Ethiopian Imprints

Reading and Writing Ethiopia in 1930s South Africa 1

Authored by: Corinne Sandwith

Routledge Handbook of African Popular Culture

Print publication date:  May  2022
Online publication date:  May  2022

Print ISBN: 9780367483869
eBook ISBN: 9781003080855
Adobe ISBN:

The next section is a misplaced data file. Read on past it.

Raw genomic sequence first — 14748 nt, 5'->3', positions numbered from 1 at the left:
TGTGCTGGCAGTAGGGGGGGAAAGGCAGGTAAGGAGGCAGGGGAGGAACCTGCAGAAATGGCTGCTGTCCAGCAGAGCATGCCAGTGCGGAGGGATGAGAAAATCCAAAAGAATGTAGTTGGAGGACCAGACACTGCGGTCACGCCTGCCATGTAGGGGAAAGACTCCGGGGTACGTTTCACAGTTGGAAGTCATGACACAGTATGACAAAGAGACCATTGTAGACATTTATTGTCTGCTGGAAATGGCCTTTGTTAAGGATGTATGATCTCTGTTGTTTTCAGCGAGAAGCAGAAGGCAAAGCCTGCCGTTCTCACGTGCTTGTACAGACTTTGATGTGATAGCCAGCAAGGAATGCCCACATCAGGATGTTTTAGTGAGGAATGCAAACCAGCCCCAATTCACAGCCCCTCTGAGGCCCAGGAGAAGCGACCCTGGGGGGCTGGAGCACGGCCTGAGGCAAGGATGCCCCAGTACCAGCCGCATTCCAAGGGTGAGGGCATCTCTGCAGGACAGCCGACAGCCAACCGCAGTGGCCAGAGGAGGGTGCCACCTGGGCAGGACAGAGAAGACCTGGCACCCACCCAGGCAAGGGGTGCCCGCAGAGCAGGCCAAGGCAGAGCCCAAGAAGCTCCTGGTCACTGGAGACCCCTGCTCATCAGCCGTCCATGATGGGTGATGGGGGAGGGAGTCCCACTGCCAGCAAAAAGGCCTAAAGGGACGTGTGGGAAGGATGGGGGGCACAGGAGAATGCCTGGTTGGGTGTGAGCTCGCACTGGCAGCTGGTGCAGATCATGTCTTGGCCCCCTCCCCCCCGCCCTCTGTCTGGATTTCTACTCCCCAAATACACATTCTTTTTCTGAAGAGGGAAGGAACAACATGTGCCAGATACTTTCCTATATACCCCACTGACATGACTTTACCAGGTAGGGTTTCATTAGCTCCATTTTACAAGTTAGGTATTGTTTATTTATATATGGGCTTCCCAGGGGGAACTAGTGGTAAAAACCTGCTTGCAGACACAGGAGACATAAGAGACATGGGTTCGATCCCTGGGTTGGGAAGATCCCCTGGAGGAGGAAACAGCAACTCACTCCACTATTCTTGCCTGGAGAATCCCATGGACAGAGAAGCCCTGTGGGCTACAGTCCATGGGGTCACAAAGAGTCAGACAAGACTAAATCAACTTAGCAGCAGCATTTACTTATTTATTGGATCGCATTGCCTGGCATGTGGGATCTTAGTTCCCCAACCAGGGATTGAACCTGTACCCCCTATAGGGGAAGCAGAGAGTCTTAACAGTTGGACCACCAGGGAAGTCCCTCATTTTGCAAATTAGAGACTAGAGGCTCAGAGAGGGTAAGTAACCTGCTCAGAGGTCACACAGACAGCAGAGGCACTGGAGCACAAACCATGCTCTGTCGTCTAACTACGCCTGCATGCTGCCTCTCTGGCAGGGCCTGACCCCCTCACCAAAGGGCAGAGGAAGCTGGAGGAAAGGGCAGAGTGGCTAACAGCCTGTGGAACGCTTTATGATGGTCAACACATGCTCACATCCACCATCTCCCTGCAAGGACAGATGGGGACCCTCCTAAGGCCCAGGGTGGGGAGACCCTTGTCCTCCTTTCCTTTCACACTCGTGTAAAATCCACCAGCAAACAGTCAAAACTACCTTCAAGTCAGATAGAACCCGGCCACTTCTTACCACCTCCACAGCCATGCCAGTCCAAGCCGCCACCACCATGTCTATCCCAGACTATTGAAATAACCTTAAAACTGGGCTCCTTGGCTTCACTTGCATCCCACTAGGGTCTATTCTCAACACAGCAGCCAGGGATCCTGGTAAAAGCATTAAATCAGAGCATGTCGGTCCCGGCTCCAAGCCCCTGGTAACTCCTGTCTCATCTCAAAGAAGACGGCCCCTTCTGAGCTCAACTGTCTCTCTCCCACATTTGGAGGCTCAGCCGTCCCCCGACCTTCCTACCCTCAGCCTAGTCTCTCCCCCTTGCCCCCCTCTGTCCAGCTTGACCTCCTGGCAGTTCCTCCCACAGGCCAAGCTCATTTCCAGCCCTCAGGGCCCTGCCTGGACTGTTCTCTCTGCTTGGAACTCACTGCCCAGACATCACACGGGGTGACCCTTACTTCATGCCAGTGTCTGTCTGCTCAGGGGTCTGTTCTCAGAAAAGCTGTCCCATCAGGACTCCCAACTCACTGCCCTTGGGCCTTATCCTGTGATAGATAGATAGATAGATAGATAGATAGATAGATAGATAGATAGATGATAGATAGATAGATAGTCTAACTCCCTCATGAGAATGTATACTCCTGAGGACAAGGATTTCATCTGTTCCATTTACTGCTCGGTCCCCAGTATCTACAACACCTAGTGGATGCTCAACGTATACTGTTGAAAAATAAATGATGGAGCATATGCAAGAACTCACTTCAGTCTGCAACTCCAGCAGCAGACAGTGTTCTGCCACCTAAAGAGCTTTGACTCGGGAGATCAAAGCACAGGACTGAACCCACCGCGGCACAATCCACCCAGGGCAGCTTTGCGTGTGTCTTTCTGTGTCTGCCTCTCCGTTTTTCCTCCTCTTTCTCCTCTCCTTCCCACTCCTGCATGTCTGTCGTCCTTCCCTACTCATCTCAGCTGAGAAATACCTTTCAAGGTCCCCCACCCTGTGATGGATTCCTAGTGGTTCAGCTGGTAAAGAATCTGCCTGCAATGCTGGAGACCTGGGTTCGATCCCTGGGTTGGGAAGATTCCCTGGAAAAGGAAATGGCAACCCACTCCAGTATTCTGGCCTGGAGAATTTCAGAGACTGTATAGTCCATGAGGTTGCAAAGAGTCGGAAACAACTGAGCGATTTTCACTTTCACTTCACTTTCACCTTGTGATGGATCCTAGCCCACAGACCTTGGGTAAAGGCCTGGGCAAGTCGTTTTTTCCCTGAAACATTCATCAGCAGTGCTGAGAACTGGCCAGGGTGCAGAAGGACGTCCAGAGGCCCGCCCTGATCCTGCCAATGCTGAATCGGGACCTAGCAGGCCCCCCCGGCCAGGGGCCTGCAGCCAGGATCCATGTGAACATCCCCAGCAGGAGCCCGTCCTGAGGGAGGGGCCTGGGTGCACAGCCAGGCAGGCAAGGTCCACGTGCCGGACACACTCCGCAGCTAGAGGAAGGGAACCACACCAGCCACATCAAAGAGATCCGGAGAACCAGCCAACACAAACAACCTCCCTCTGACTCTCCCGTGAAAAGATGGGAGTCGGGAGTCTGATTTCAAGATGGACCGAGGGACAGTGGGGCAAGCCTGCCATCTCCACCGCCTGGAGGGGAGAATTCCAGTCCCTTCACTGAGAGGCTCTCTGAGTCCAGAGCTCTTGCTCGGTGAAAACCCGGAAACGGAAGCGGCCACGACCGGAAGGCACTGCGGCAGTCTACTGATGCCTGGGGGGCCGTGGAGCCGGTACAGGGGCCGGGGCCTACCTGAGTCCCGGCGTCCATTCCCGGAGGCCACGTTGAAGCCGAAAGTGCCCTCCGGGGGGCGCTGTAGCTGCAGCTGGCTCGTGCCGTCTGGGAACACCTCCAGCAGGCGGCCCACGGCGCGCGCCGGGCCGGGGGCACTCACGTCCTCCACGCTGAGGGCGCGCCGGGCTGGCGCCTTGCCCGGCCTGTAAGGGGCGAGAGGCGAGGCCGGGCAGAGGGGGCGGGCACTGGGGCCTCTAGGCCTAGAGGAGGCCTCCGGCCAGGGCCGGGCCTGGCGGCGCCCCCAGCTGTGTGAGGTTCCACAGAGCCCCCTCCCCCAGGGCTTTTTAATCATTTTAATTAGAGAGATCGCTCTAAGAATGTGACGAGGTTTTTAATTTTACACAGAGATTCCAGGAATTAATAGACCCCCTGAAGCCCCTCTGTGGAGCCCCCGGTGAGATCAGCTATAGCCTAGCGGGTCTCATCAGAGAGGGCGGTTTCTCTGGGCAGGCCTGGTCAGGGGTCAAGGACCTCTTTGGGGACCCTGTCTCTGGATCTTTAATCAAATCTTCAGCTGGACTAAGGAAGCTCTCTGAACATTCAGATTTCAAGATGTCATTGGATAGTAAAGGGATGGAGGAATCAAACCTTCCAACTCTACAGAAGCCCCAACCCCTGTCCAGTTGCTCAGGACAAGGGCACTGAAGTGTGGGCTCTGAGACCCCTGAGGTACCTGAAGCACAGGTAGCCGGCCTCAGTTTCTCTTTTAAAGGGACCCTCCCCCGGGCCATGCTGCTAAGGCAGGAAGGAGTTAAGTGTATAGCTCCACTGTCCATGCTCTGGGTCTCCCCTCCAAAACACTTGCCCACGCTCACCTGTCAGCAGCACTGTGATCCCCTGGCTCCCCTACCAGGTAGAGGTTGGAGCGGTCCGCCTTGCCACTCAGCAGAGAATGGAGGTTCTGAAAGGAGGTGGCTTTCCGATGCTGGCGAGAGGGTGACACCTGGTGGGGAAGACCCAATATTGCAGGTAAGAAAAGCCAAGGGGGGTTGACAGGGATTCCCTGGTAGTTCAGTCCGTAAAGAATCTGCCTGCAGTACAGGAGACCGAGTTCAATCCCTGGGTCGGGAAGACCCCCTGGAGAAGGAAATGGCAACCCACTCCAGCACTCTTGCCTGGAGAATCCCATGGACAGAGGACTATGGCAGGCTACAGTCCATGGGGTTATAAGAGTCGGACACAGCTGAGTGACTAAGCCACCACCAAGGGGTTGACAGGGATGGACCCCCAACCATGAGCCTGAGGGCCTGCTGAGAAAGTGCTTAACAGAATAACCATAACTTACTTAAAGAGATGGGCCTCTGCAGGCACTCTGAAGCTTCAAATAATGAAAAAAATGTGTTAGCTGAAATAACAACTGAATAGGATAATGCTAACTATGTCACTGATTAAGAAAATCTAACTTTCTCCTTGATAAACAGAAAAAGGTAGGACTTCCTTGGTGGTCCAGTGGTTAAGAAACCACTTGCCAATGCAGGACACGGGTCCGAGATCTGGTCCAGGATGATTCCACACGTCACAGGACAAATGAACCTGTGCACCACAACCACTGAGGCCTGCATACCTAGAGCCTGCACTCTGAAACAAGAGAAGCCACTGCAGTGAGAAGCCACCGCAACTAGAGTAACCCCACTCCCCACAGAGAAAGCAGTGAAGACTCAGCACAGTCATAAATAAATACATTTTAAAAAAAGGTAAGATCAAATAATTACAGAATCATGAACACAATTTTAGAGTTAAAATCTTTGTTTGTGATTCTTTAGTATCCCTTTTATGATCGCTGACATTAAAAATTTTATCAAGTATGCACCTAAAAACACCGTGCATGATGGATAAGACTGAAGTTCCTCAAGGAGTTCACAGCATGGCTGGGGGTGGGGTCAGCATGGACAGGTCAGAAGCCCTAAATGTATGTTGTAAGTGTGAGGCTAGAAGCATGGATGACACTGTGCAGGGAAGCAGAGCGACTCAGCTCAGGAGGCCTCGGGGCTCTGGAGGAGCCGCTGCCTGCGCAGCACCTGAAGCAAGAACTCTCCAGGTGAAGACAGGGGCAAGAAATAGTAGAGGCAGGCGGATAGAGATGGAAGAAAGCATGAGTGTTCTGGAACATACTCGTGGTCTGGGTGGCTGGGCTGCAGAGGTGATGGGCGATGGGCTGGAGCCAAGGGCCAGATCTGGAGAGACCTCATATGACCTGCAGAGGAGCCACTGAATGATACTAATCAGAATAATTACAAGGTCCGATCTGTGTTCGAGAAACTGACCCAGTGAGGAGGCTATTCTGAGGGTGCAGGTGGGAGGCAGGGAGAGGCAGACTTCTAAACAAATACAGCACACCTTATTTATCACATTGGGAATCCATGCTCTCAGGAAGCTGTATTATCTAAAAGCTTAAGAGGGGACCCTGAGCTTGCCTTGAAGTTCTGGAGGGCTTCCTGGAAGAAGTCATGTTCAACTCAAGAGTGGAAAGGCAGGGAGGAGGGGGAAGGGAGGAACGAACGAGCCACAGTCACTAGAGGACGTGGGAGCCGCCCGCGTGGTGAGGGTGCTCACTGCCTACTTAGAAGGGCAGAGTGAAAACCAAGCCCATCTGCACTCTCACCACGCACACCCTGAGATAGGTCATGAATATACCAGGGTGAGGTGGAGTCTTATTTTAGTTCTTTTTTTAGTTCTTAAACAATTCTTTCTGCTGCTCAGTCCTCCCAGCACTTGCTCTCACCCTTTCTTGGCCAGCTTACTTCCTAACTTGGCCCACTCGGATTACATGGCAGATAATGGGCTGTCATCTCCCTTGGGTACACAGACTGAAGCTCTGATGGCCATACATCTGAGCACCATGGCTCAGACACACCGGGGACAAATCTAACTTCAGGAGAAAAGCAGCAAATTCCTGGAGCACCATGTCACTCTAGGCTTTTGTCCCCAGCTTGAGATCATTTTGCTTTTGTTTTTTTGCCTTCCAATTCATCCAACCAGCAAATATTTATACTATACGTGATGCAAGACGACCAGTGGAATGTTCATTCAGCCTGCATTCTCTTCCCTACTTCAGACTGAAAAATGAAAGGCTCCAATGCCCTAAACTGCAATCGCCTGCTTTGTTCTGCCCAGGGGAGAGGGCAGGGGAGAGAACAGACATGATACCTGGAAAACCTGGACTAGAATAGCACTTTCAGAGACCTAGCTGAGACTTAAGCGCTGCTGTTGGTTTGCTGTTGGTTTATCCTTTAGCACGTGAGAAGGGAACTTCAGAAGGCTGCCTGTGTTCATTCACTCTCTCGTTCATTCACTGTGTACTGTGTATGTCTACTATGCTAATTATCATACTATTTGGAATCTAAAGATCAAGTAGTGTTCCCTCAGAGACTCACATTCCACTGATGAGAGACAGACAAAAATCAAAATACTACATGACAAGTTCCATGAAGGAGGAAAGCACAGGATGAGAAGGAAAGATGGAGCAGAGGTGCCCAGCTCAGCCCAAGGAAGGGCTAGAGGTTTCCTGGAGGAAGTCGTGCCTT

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The figure of Ethiopia – often invoked as a synecdoche for Africa or the “darker races” – has been intrinsic to black popular imaginaries since the advent of slavery and colonialism. While considerable work has been done on the political and cultural significance of Ethiopia and “Ethiopianism” in the black diaspora, its resonance in the South African context remains under-explored. I address this omission by exploring the symbolic and political importance of the idea of Ethiopia in early twentieth-century black print cultures, looking in particular at the mid-1930s period and the new wave of interest provoked by Italy’s invasion of Ethiopia in October 1935. I make a claim for the Ethiopian conflict as an overlooked or hidden revolutionary trope in South African politics and letters and trace its inscription across several black South African newspapers. I argue that the invasion of Abyssinia incited an important, early moment of anti-colonial thinking and engagement, one which drew on and re-activated a much older Ethiopian thought-style, grounded in a heterodox exegesis. This chapter reflects in particular on the role of popular black newspapers in convening this debate, on the part they played in encouraging a dissident, anti-colonial hermeneutic and on the significance of the newspaper as diasporic, pan-Africanist inscription.

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